Closing a nuclear power plant is like wading through wet concrete: The hard part is yet to come.

That hard part is coming fast to New York, where the state’s political leadership committed to ramping up to 50 percent renewable energy by 2030 while shutting down the clean baseload power of the Indian Point nuclear plant by 2021.

To meet several environmental regulations while providing for the necessary energy and capacity to serve the nation's most populous city will require some energy acrobatics. Adding 450 megawatts of energy storage could lower costs and carbon emissions compared to other options, while meeting grid requirements, a new study shows.

"Storage can really be a viable option in these very tailored needs that are difficult to meet with other conventional resources," said author Ed Burgess, senior manager at Strategen Consulting.

A different plan produced by environmental groups opposed to the nuclear plant argues that massive amounts of energy efficiency, combined with the required renewables expansion, can fill the gap. With the clock ticking, the state will have to decide which emerging grid technology deserves its favor, if it wants to avoid building a bunch of new gas peaking capacity.

New wind, old peakers

When Indian Point shuts down early in 2021, per the deal struck by Governor Andrew Cuomo, it will eliminate 2,060 megawatts of capacity, or roughly 14 percent of the local capacity required by the grid operator. Energy efficiency and distributed generation already underway will keep load growth flat over the next few years, but the state still has to fill the hole.

Cuomo has big plans for 2,400 megawatts of offshore wind, but that's not expected until 2030 at the earliest. In the nearer term, New York can count on a few new combined cycle natural-gas generators, and possibly a 1,000-megawatt high-voltage transmission line to bring power from Hydro Quebec.

(Image credit: Strategen Consulting)

There is risk in banking too heavily on massive infrastructure projects to bring clean energy down from the north in a timely manner -- they can be delayed for any number of reasons.

Gas generation is a more surefire bet in the short term, but it flies in the face of the governor's promise of "no net increase of emissions due to closure," although his reference to measuring this "at the regional level" might allow some wiggle room.

Compounding the challenge, the New York metro area has run afoul of federal ozone pollution standards, and old peaking power plants play a significant role in that.

New NOx requirements could shutter 1,775 megawatts of old peaking capacity in the 2023 timeframe, according to the Strategen report, which was prepared for the New York Battery and Energy Storage Technology Consortium.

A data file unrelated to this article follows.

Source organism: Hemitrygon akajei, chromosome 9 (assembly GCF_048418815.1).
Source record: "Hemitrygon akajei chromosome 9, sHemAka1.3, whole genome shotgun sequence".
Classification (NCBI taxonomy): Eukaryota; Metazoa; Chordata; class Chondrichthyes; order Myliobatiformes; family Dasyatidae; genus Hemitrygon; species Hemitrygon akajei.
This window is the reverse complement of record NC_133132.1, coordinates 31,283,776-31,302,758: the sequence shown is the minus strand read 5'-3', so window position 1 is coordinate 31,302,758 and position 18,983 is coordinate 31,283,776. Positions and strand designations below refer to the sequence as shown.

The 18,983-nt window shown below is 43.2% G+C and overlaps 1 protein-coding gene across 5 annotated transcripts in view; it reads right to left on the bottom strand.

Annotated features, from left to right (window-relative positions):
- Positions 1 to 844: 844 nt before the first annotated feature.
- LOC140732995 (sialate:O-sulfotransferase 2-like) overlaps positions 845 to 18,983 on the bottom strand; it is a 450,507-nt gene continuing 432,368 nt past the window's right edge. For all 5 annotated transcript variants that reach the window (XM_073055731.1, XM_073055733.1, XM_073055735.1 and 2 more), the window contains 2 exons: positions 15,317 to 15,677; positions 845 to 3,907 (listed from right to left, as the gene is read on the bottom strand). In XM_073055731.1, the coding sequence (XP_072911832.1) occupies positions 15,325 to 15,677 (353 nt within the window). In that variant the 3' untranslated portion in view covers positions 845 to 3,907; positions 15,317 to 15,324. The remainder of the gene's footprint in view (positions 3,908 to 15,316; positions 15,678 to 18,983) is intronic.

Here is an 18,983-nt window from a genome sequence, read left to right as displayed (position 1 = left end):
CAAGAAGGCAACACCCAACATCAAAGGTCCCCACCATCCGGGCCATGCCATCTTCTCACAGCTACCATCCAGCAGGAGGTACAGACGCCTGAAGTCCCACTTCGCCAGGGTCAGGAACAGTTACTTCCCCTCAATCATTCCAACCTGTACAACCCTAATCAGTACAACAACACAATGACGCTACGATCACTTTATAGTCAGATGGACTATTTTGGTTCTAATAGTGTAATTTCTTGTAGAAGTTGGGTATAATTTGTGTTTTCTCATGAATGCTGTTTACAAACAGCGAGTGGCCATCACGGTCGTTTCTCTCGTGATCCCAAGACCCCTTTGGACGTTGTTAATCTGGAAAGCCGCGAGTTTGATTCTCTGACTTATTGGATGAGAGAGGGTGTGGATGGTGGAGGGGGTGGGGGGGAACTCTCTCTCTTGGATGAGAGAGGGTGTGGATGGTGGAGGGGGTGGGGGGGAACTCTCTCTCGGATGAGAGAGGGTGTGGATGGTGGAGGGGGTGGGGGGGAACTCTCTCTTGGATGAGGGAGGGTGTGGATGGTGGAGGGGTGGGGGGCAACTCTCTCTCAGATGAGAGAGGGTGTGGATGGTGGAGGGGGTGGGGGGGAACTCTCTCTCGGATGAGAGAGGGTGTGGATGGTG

"If those units are affected, that represents a pretty large amount of capacity that's local in New York City, and that would raise additional issues in that early 2020s timeframe," Burgess said.

If that happens, even the addition of the new gas plants and the Quebec hydro line will leave a 1,000-megawatt shortfall. It's hard to build that much new peaking capacity in a dense urban region, especially one that's on notice for air quality concerns. And the region already faces gas pipeline constraints in winter months, when gas is also used for heating.

Such a shortfall, without other action, would drive capacity costs up to the maximum clearing price, saddling ratepayers with $262 million in annual costs, the analysis finds. 

Send in the storage cavalry...

The report proposes filling the gap with a combination of 2,400 megawatts of wind generation, 1,125 megawatts of solar, energy efficiency, and, crucially, a backstop of 450 megawatts energy storage.

Wind and solar can fill in for the lost energy production on an annual basis, but they alone don't fulfill the capacity requirement, which would otherwise force the construction of new gas plants. Storage isn't cheap, but it is cheaper than the high capacity costs New Yorkers would face without an adequate replacement, and the cost comes down further if you factor in ancillary services and distribution savings the systems could provide.

(Image credit: Strategen Consulting)

It would be surprising to see a battery consortium publish a study that didn't find storage as a key solution to the problem at hand. That said, the Strategen document comprehensively lays out the ways this technology could meet a wish list of needs for New York, including:

  • Fast deployment: The emergency Aliso Canyon procurements installed nearly 100 megawatts in about four months, running circles around the installation times for conventional gas or transmission infrastructure.